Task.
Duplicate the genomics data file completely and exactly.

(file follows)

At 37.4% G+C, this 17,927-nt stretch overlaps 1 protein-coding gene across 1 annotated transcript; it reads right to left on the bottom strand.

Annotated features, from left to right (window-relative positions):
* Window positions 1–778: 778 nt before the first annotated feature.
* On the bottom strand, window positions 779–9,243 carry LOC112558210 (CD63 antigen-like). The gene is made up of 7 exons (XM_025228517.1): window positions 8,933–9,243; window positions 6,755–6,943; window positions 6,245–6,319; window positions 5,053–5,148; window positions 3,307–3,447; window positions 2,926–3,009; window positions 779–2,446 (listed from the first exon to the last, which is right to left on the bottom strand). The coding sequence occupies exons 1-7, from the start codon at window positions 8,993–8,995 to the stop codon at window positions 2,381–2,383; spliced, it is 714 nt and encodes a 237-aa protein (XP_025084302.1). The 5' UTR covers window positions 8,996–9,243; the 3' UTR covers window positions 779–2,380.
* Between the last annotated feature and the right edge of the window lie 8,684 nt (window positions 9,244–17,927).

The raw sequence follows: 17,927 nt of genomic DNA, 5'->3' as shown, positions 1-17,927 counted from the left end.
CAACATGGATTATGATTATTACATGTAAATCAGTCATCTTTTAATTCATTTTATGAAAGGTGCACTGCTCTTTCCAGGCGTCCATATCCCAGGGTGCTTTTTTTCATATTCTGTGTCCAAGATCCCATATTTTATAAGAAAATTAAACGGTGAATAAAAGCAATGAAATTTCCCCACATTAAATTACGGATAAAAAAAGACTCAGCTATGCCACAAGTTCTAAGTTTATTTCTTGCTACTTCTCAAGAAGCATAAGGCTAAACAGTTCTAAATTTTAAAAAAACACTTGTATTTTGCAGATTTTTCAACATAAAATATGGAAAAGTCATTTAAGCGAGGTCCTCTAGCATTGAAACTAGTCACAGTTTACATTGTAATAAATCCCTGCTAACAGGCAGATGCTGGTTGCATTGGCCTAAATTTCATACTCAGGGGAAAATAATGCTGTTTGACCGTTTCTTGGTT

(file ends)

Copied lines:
At 37.4% G+C, this 17,927-nt stretch overlaps 1 protein-coding gene across 1 annotated transcript; it reads right to left on the bottom strand.

Annotated features, from left to right (window-relative positions):
* Window positions 1–778: 778 nt before the first annotated feature.
* On the bottom strand, window positions 779–9,243 carry LOC112558210 (CD63 antigen-like). The gene is made up of 7 exons (XM_025228517.1): window positions 8,933–9,243; window positions 6,755–6,943; window positions 6,245–6,319; window positions 5,053–5,148; window positions 3,307–3,447; window positions 2,926–3,009; window positions 779–2,446 (listed from the first exon to the last, which is right to left on the bottom strand). The coding sequence occupies exons 1-7, from the start codon at window positions 8,993–8,995 to the stop codon at window positions 2,381–2,383; spliced, it is 714 nt and encodes a 237-aa protein (XP_025084302.1). The 5' UTR covers window positions 8,996–9,243; the 3' UTR covers window positions 779–2,380.
* Between the last annotated feature and the right edge of the window lie 8,684 nt (window positions 9,244–17,927).

The raw sequence follows: 17,927 nt of genomic DNA, 5'->3' as shown, positions 1-17,927 counted from the left end.
CAACATGGATTATGATTATTACATGTAAATCAGTCATCTTTTAATTCATTTTATGAAAGGTGCACTGCTCTTTCCAGGCGTCCATATCCCAGGGTGCTTTTTTTCATATTCTGTGTCCAAGATCCCATATTTTATAAGAAAATTAAACGGTGAATAAAAGCAATGAAATTTCCCCACATTAAATTACGGATAAAAAAAGACTCAGCTATGCCACAAGTTCTAAGTTTATTTCTTGCTACTTCTCAAGAAGCATAAGGCTAAACAGTTCTAAATTTTAAAAAAACACTTGTATTTTGCAGATTTTTCAACATAAAATATGGAAAAGTCATTTAAGCGAGGTCCTCTAGCATTGAAACTAGTCACAGTTTACATTGTAATAAATCCCTGCTAACAGGCAGATGCTGGTTGCATTGGCCTAAATTTCATACTCAGGGGAAAATAATGCTGTTTGACCGTTTCTTGGTT